Tuesday, October 30, 2012

Do My Hips Look Big?

'High Voltage' rose hips
ProfessorRoush believes himself the successful survivor of a long-term marriage, if only because the bruises and welts from Mrs. ProfessorRoush's rolling pin have been infrequent enough that I haven't sustained memory loss or cognitive dysfunction from repeated concussions thereof.  At least I don't think that my increased frequency of rummaging around in the mental attic recently has anything to do with such spousal corrections.  I'm confused, however, and not sure.  Regardless, one of the reasons I view myself as a successful husband is that I learned early on in our blissful honeymoon days to feign deafness when asked to answer that most treacherous question of all married wives, "Does this (...outfit, pantsuit, belt, chair, blouse, sofa cover, etc) make my hips look big?"

'Morden Centennial' rose hips
But now, I ask you, do my hips look big this year?  One of the side benefits to being a lazy rosarian is that I can use the excuse that I'm allowing the roses to develop hips instead of running around in a frenzy deadheading any bloom that is more than a day old.  It's all for the benefit of the avian wildlife.  What, you didn't know that birds will eat rose hips?  Well, maybe it's advantageous to keep the roses from stressing themselves over summer trying to bloom too heavily.  It develops stronger canes, you know?  Oh, you've never heard that either?  Okay, then will you accept that the red rose hips make nice winter ornaments in your garden?

Because they do, you know, make nice natural ornaments in the few days in Manhattan Kansas when the snow falls.  Most of them do, anyway.  It never seems to work out exactly like I wanted it to.  Some roses that I didn't expect to develop hips are reluctant to rebloom and are covered with hips (like 'High Voltage' that I wrote about recently).  Others are widely touted to have large, tomato-red hips.  The Hybrid Rugosa 'Purple Pavement' is such a rose, but this summer, the large red hips swelled, showed promise, and then shriveled.  First, they turned into reddish-orange prunes like the picture at the right, and then they just turned brown and ugly like the picture below.  Who really wants to show off a bunch of prun-ey shriveled old hips unless they have no choice?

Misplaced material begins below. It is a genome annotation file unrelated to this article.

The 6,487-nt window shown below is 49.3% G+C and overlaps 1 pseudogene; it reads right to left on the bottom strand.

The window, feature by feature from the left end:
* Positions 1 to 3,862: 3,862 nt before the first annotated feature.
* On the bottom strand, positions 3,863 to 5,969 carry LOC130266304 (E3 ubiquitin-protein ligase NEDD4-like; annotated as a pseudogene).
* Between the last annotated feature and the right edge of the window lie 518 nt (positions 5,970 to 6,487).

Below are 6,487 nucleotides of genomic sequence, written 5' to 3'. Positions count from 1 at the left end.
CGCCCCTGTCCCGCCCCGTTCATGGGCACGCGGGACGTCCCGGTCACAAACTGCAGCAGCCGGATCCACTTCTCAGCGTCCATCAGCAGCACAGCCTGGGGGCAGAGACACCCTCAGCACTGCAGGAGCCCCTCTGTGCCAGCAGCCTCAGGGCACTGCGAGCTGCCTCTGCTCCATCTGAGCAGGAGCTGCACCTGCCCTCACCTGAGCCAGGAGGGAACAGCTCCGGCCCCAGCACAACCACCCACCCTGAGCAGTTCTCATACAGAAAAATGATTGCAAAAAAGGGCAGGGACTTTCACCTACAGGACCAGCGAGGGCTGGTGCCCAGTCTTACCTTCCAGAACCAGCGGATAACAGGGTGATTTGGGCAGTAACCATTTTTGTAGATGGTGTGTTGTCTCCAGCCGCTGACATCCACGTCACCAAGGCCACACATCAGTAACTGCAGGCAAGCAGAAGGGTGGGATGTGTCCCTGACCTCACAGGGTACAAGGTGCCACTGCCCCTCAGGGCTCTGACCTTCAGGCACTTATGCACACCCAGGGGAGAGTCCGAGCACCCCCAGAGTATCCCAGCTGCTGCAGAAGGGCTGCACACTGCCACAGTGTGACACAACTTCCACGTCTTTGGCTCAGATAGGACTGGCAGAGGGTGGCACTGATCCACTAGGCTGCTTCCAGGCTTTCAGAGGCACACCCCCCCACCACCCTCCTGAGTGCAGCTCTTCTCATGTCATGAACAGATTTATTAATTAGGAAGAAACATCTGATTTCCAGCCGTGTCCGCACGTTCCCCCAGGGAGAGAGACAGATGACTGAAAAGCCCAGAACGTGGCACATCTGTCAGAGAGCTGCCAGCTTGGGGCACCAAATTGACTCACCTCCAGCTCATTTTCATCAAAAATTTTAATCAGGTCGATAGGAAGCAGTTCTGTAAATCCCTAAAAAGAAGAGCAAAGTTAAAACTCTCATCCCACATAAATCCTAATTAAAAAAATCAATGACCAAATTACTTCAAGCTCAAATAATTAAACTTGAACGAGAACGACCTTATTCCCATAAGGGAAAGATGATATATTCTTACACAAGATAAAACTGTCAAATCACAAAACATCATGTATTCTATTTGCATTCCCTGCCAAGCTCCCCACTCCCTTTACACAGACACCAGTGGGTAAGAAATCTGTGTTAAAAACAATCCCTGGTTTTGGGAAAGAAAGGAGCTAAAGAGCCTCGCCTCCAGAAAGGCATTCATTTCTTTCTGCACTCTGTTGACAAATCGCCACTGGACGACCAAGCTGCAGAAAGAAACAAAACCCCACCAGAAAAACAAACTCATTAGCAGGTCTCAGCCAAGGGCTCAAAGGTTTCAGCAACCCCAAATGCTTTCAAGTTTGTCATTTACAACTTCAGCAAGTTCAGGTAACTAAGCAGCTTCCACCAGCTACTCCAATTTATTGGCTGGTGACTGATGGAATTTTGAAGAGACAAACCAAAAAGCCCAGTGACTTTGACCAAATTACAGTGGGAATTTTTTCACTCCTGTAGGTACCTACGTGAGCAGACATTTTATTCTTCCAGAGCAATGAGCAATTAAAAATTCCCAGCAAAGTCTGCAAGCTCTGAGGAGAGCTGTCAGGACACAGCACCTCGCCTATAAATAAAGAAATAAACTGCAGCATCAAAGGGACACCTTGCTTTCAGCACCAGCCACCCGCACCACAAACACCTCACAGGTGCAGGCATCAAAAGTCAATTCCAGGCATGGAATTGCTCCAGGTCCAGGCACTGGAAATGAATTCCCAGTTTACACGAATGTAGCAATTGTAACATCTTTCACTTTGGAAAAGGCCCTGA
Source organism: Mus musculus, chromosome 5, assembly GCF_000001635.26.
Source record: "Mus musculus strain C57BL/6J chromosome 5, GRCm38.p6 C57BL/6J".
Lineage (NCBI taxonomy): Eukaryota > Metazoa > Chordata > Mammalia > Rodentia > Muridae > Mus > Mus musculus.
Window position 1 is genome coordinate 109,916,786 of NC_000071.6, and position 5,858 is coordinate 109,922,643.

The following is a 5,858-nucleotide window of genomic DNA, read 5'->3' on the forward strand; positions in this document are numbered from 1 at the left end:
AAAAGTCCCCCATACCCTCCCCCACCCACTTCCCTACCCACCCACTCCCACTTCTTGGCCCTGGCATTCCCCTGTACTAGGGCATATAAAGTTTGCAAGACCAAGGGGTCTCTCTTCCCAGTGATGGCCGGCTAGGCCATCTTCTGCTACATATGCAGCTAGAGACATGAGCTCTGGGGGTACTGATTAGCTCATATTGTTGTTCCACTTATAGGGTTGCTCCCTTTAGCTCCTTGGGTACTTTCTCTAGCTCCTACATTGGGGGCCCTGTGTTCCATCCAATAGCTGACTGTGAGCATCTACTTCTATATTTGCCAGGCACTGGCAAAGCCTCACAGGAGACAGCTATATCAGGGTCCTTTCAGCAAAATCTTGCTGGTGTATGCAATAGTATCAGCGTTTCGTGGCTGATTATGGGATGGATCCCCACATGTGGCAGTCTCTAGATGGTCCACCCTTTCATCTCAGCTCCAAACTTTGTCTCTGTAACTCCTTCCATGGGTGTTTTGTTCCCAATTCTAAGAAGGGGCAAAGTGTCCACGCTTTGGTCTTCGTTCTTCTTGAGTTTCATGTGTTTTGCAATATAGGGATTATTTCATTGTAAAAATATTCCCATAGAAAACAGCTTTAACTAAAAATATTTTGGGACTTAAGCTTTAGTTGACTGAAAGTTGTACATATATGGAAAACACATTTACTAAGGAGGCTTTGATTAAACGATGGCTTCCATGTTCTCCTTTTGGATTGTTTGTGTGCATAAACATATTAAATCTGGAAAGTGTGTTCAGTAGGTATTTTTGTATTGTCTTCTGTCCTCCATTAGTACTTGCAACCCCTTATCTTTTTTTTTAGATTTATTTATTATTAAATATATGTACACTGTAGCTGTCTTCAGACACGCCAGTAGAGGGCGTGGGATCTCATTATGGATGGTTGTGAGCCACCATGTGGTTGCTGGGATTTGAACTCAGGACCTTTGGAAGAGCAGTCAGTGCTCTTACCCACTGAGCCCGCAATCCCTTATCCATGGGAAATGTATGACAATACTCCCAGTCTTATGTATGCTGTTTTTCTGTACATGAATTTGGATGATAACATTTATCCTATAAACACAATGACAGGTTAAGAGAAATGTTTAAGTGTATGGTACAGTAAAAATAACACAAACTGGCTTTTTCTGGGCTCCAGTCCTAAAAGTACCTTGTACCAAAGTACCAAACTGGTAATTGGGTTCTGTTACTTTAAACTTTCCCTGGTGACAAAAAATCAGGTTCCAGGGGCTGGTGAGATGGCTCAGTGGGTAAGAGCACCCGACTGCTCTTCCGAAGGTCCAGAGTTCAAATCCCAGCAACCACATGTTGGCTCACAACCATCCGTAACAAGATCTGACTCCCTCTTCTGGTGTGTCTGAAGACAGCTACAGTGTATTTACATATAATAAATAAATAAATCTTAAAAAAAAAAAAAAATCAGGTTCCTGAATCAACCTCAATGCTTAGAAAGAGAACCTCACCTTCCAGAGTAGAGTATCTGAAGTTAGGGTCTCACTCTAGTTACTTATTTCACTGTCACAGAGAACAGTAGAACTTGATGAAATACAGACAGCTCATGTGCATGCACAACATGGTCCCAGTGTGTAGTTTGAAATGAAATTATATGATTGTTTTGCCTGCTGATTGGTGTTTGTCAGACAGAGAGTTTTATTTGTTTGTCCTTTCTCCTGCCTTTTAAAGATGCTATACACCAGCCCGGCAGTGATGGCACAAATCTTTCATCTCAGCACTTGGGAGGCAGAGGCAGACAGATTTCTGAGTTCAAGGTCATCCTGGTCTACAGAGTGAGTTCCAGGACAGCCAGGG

I don't imagine these dried hips of 'Purple Pavement' would make very good eating, either.  I'm aware that rose hips are rich in Vitamin C and were harvested in Britain in WWII to make rose hip syrup as a vitamin supplement for children.  Rose hips are also promoted for herbal teas, sauces, soups, jams, and tarts.  These days, health experts far and wide are proclaiming the anti-cancer and cardiovascular benefits of the anthocyanins and other phytochemicals contained in rose hips.  I ask you, looking at the picture at the left, would you expect any medicinal benefits other than as a purgative?   They have even been used to control pain from osteoarthritis in a 2007 Danish study.  Maybe so, but I ain't eating them. 

For now, I'm quite happy to leave my rose hips for the birds or to let them drop to the ground and occasionally grow more little roses.  As long as I don't have to deadhead the bushes.  And maybe it is my aberrant "Y" chromosome, but I don't care if you think my hips are big.  I think they're beautiful.

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